06/26/2006 12:27 pm ET Updated May 25, 2011

Supreme Court (and the Pols) v. Voters First

I've spent more than a decade pursuing "Clean Elections" full public financing as a key policy to empower citizens at the grassroots and combat big money political corruption. This morning's narrowly drawn decision overturning Vermont's political campaign spending and contribution limits puts the Roberts court on the wrong side of voters when it comes to leveling the playing field in our country's elections. Fortunately, the Court's decision leaves public financing systems like the ones in Maine and Arizona as the prime options to amplify the voters' voice against big money's din.

The biggest obstacle to the spread of these systems hasn't been the courts. Rather, it's incumbent politicians who have been reluctant to change the rules by which they've been elected. But Tom DeLay, Duke Cunningham, William Jefferson and their fellow DC scandalistas may have changed all that. The attention they have drawn to corruption as usual in Washington has the public in a mood for retribution. Last week, four national reform groups laid down a challenge to Congress and Congressional candidates across the country: show us you are serious about changing the way Washington does business by agreeing to a "Voters First" pledge to support a "Clean Elections" system of full public financing as well as a crackdown on lobbyist gifts to members and increased transparency for lobbyist fundraising activities on behalf on federal lawmakers.

Like you, I've seen the opinion surveys indicating that the party out of power right now has a public opinion advantage over the party currently in power, but that misses a larger fact. Americans care more about putting voters in charge than whether a red or blue politician holds office.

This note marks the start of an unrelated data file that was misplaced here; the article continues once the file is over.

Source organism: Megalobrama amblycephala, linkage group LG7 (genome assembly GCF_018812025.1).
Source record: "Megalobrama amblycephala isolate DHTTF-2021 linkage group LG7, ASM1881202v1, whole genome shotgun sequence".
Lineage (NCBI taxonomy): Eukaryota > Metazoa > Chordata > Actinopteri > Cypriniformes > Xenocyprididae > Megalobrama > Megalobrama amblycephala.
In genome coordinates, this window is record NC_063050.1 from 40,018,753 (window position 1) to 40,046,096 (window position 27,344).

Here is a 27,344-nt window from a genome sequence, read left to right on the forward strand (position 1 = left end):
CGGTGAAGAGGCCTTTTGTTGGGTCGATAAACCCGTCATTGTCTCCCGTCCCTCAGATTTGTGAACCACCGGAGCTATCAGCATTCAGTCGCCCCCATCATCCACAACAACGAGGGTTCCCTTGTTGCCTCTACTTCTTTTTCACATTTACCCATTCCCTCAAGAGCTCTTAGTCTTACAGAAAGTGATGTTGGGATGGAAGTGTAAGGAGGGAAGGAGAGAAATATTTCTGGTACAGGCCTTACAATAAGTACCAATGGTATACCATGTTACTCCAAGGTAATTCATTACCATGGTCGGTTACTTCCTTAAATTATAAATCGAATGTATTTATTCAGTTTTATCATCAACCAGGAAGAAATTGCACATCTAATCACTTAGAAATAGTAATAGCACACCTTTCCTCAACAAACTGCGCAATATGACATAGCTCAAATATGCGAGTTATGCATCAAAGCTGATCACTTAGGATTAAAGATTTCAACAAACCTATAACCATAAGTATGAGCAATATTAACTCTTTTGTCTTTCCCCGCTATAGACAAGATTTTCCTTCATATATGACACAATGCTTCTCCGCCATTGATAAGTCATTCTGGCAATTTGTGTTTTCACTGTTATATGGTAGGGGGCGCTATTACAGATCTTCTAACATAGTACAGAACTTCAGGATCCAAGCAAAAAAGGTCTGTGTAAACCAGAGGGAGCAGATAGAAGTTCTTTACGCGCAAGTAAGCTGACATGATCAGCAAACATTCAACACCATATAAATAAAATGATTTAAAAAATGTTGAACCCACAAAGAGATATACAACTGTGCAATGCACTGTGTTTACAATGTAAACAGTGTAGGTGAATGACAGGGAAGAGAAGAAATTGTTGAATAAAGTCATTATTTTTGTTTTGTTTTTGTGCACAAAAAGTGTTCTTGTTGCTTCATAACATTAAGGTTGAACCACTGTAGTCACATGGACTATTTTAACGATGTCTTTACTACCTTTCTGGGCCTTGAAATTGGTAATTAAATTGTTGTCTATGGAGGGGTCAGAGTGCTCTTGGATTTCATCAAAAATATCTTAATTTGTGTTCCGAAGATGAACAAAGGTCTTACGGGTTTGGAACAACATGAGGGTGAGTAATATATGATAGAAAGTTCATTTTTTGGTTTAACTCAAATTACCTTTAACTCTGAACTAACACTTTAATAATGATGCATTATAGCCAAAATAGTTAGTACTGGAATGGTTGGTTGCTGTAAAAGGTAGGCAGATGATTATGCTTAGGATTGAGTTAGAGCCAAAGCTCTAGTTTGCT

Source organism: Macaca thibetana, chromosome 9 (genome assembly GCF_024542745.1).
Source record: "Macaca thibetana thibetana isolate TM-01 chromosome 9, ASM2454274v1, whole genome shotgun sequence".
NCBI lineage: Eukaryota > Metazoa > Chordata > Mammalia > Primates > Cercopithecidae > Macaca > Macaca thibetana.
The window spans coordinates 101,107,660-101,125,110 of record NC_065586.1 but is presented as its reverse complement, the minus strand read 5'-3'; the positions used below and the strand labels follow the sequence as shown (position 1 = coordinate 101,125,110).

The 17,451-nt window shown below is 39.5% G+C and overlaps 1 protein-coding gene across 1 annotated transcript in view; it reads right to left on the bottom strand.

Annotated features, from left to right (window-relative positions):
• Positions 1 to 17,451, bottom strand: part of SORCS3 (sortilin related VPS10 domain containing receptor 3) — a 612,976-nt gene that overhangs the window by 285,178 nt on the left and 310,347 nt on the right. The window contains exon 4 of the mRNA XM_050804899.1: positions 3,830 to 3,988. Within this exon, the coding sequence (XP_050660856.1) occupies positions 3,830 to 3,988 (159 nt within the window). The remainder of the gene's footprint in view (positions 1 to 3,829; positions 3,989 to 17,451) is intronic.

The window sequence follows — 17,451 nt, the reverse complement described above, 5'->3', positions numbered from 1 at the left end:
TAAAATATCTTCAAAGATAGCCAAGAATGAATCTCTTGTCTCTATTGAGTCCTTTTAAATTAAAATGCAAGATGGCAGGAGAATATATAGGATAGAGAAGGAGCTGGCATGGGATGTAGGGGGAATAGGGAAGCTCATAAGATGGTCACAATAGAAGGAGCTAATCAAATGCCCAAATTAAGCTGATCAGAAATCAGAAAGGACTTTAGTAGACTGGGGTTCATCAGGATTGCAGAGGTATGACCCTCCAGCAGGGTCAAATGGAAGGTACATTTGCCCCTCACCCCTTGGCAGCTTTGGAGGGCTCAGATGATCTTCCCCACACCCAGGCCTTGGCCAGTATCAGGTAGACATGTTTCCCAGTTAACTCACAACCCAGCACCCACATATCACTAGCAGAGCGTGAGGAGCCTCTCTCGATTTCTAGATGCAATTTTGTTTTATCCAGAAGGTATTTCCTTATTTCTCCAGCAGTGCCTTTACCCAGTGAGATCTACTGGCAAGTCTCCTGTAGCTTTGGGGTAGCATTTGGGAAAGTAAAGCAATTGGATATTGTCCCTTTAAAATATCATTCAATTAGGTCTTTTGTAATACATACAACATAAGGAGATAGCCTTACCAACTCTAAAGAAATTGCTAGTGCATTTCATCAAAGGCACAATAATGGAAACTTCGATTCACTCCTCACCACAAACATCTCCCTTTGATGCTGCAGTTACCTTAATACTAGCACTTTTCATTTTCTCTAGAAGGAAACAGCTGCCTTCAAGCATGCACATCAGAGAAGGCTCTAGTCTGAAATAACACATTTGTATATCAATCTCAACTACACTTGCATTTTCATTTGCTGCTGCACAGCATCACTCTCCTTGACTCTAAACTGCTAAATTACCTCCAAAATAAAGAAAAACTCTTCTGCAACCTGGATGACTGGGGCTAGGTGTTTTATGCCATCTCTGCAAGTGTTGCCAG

The four reform groups pursuing the Voters First pledge (Common Cause, Public Campaign Action Fund, Public Citizen, and USPIRG) polled recently and queried voters on how a candidate's stand on the groups' comprehensive reform package would affect their Election Day decision. The results were startling and should give pause to inside the Beltway politicians for whom a lobbyist-funded incumbency has been a reliable safe haven. In the poll, a 16 point deficit for a generic Republican candidate reverses to a ten point advantage if the GOP candidate endorses the Voters First pledge and the Democrat refuses. If a Democrat signs the pledge and the Republican refuses, the Democrat's lead increases by 13%.

The public wants a political system that works for them and not a system geared to the needs of sitting legislators and their campaign benefactors. Public campaign financing, serious restrictions on privately-funded lifestyle perks for lawmakers, and internet disclosure of lobbyist fundraising on our behalf of our Senators and Representatives would seriously ramp up citizen clout within the political process. The "Clean Elections" systems at work in Maine, Arizona, five other states, and two cities open up the politics, give voters more choices, and provide a level playing field for grassroots-backed candidates who lack access to networks of wealthy contributors.

So far, of course, there's been little movement inside the beltway to enact such these changes. But this summer and fall, as members of Congress reach out to their constituents, they'll have a choice. They can stand pat with the Jack Abramoff system of legislating under the influence or they can put the voters first and support grassroots oriented political reform. Ready to make a difference yourself? Attend a houseparty Tuesday night, June 27!